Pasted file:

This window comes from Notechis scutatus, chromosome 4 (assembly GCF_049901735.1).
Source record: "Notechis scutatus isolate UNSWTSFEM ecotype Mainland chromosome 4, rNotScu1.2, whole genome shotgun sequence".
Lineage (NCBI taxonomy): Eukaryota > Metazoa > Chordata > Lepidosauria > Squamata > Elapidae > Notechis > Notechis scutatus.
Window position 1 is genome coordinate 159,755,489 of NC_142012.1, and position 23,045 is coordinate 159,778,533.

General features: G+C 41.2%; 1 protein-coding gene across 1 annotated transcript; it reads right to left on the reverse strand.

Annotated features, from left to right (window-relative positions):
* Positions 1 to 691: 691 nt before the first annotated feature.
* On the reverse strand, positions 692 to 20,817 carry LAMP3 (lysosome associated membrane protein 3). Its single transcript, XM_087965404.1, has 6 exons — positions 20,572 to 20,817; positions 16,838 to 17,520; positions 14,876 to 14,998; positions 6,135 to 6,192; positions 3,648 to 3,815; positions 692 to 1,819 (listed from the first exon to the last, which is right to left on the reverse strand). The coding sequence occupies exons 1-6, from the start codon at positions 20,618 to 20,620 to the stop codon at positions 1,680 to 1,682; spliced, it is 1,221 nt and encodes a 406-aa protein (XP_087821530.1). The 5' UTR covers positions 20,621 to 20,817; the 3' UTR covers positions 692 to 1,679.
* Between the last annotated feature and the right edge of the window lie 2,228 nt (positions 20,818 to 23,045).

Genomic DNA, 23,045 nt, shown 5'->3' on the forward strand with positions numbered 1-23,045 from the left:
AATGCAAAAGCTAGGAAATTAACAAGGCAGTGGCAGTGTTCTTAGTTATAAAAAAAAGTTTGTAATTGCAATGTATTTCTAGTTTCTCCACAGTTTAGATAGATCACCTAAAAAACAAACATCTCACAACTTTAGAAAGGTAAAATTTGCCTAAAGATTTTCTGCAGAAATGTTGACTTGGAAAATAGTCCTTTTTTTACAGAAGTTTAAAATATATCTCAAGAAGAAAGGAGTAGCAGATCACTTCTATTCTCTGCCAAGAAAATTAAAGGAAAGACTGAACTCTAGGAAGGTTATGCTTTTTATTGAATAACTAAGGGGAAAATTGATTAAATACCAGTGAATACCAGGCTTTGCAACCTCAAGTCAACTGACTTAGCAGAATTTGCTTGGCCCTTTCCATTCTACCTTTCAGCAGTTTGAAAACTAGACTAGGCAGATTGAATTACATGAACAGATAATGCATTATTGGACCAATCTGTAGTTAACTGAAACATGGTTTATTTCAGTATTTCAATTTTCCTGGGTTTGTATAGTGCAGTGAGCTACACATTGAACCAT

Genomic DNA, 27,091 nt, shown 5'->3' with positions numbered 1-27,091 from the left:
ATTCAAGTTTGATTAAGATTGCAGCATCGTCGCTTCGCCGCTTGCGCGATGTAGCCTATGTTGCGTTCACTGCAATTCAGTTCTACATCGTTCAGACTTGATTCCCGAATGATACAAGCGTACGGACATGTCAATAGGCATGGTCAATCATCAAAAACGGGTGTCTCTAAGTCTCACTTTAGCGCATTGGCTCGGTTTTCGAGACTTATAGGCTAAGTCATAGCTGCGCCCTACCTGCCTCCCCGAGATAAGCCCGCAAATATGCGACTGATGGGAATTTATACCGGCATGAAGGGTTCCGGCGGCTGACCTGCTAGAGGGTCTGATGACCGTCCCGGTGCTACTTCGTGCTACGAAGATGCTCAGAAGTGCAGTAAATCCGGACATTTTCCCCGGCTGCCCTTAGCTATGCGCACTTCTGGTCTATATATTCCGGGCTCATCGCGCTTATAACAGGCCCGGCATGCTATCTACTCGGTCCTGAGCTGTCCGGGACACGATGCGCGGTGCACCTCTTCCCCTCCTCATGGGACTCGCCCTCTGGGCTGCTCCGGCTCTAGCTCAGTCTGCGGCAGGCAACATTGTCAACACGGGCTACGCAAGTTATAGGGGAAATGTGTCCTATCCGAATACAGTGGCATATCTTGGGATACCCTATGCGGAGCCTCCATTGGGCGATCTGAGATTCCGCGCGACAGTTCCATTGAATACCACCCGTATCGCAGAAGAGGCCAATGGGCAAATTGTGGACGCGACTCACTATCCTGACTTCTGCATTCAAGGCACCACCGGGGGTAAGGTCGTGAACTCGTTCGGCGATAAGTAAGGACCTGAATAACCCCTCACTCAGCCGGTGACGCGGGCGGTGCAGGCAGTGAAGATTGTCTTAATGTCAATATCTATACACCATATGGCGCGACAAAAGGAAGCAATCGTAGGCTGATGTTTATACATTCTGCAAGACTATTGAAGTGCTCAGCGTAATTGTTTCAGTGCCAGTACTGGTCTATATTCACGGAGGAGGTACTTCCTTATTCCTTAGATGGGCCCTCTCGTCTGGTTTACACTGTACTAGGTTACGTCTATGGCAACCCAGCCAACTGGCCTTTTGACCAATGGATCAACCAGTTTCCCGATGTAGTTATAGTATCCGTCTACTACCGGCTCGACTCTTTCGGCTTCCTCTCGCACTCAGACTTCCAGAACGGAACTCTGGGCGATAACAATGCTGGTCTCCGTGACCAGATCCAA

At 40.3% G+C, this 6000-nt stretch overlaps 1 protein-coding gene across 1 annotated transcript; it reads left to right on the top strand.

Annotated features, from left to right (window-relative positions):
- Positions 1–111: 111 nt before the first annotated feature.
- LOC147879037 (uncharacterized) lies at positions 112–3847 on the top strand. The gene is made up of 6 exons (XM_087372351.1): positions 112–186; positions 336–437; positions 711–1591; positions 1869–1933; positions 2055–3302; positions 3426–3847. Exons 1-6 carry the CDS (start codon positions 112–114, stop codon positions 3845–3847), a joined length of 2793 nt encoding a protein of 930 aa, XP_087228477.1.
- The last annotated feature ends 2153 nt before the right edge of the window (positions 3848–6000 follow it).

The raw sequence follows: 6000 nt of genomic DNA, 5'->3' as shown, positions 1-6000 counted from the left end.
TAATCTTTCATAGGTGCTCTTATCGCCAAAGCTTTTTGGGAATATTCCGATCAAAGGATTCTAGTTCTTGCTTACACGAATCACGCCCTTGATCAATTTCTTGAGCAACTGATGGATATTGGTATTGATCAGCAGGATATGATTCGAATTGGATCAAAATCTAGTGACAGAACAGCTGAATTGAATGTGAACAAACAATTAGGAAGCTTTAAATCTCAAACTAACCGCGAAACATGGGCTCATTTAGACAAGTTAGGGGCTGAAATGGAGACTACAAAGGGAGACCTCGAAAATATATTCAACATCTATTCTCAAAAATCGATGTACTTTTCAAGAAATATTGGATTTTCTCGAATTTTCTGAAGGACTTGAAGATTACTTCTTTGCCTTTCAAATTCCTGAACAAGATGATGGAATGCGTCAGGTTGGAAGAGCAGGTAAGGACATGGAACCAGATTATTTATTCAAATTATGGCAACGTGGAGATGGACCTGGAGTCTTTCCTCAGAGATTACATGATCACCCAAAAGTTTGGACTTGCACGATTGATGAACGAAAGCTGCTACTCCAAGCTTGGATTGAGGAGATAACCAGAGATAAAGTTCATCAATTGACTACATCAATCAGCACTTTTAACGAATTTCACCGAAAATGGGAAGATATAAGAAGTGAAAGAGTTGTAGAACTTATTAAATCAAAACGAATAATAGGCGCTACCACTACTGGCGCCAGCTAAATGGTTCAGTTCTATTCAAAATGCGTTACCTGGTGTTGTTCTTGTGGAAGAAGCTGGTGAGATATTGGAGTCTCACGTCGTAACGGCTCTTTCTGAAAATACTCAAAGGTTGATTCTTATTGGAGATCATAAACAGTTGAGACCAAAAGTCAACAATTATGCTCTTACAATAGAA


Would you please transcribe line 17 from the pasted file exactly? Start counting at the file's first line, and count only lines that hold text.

- LOC147879037 (uncharacterized) lies at positions 112–3847 on the top strand. The gene is made up of 6 exons (XM_087372351.1): positions 112–186; positions 336–437; positions 711–1591; positions 1869–1933; positions 2055–3302; positions 3426–3847. Exons 1-6 carry the CDS (start codon positions 112–114, stop codon positions 3845–3847), a joined length of 2793 nt encoding a protein of 930 aa, XP_087228477.1.